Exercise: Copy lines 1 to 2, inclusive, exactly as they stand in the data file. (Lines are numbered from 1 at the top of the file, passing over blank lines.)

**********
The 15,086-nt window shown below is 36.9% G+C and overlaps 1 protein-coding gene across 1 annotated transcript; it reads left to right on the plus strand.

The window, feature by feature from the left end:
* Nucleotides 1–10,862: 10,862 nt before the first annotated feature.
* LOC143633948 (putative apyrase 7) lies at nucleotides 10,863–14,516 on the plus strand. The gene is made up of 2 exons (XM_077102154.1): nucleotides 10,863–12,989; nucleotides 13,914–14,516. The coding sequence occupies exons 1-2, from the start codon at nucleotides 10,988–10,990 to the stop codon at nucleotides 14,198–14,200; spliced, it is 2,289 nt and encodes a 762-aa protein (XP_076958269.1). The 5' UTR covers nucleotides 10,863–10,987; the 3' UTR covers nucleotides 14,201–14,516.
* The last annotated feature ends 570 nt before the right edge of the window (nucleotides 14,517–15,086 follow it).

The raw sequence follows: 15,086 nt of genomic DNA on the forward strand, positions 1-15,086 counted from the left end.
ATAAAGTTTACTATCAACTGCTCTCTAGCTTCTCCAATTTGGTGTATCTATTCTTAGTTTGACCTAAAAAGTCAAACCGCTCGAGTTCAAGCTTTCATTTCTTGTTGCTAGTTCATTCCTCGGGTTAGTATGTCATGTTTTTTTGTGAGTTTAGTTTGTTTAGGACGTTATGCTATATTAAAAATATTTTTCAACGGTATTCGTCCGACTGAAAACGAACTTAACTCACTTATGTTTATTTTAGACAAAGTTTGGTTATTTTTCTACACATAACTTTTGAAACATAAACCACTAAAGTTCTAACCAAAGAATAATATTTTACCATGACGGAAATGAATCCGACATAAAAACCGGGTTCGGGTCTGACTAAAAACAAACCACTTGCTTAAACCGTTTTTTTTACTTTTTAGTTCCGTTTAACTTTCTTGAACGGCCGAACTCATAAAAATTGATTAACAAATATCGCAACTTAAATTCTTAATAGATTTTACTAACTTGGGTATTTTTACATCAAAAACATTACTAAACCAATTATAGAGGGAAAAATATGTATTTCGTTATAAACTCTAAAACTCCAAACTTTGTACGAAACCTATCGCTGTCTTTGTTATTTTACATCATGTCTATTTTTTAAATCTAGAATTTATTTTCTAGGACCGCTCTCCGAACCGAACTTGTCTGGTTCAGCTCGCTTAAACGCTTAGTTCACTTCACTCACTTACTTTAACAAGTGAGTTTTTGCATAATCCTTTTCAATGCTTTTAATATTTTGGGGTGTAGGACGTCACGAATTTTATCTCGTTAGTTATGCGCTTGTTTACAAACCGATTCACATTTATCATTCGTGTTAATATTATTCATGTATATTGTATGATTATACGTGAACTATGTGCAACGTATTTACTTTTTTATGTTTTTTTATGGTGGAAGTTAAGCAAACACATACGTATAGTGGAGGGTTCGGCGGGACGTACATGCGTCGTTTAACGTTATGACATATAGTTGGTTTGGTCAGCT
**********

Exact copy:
The 15,086-nt window shown below is 36.9% G+C and overlaps 1 protein-coding gene across 1 annotated transcript; it reads left to right on the plus strand.

The window, feature by feature from the left end: